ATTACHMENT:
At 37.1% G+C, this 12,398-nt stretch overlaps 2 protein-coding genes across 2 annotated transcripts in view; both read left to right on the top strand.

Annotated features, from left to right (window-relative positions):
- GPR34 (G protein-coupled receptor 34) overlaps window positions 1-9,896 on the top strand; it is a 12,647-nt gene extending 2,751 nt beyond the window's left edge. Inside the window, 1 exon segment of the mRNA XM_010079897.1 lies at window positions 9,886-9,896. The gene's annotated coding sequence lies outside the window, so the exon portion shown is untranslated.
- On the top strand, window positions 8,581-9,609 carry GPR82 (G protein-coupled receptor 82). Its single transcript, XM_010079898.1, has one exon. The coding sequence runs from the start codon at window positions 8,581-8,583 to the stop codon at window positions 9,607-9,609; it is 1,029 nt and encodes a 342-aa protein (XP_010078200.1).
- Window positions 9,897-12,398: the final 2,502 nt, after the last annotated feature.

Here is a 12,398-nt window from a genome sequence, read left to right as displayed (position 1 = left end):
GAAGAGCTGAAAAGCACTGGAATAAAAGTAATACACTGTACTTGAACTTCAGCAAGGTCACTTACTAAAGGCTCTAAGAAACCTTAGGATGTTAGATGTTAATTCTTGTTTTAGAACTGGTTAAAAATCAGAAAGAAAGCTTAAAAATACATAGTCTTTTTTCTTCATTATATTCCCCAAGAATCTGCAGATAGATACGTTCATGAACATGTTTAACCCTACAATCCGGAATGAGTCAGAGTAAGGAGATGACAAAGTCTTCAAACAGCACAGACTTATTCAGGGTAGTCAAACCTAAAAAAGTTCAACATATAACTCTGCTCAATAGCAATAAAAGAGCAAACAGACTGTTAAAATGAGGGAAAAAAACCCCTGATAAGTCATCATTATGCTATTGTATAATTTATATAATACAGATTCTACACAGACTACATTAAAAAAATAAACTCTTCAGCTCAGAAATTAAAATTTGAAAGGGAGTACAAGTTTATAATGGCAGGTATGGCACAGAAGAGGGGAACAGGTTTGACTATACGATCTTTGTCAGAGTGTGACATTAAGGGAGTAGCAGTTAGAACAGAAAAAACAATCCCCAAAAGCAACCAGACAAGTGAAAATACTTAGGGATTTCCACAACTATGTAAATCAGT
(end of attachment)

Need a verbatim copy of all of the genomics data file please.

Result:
At 37.1% G+C, this 12,398-nt stretch overlaps 2 protein-coding genes across 2 annotated transcripts in view; both read left to right on the top strand.

Annotated features, from left to right (window-relative positions):
- GPR34 (G protein-coupled receptor 34) overlaps window positions 1-9,896 on the top strand; it is a 12,647-nt gene extending 2,751 nt beyond the window's left edge. Inside the window, 1 exon segment of the mRNA XM_010079897.1 lies at window positions 9,886-9,896. The gene's annotated coding sequence lies outside the window, so the exon portion shown is untranslated.
- On the top strand, window positions 8,581-9,609 carry GPR82 (G protein-coupled receptor 82). Its single transcript, XM_010079898.1, has one exon. The coding sequence runs from the start codon at window positions 8,581-8,583 to the stop codon at window positions 9,607-9,609; it is 1,029 nt and encodes a 342-aa protein (XP_010078200.1).
- Window positions 9,897-12,398: the final 2,502 nt, after the last annotated feature.

Here is a 12,398-nt window from a genome sequence, read left to right as displayed (position 1 = left end):
GAAGAGCTGAAAAGCACTGGAATAAAAGTAATACACTGTACTTGAACTTCAGCAAGGTCACTTACTAAAGGCTCTAAGAAACCTTAGGATGTTAGATGTTAATTCTTGTTTTAGAACTGGTTAAAAATCAGAAAGAAAGCTTAAAAATACATAGTCTTTTTTCTTCATTATATTCCCCAAGAATCTGCAGATAGATACGTTCATGAACATGTTTAACCCTACAATCCGGAATGAGTCAGAGTAAGGAGATGACAAAGTCTTCAAACAGCACAGACTTATTCAGGGTAGTCAAACCTAAAAAAGTTCAACATATAACTCTGCTCAATAGCAATAAAAGAGCAAACAGACTGTTAAAATGAGGGAAAAAAACCCCTGATAAGTCATCATTATGCTATTGTATAATTTATATAATACAGATTCTACACAGACTACATTAAAAAAATAAACTCTTCAGCTCAGAAATTAAAATTTGAAAGGGAGTACAAGTTTATAATGGCAGGTATGGCACAGAAGAGGGGAACAGGTTTGACTATACGATCTTTGTCAGAGTGTGACATTAAGGGAGTAGCAGTTAGAACAGAAAAAACAATCCCCAAAAGCAACCAGACAAGTGAAAATACTTAGGGATTTCCACAACTATGTAAATCAGT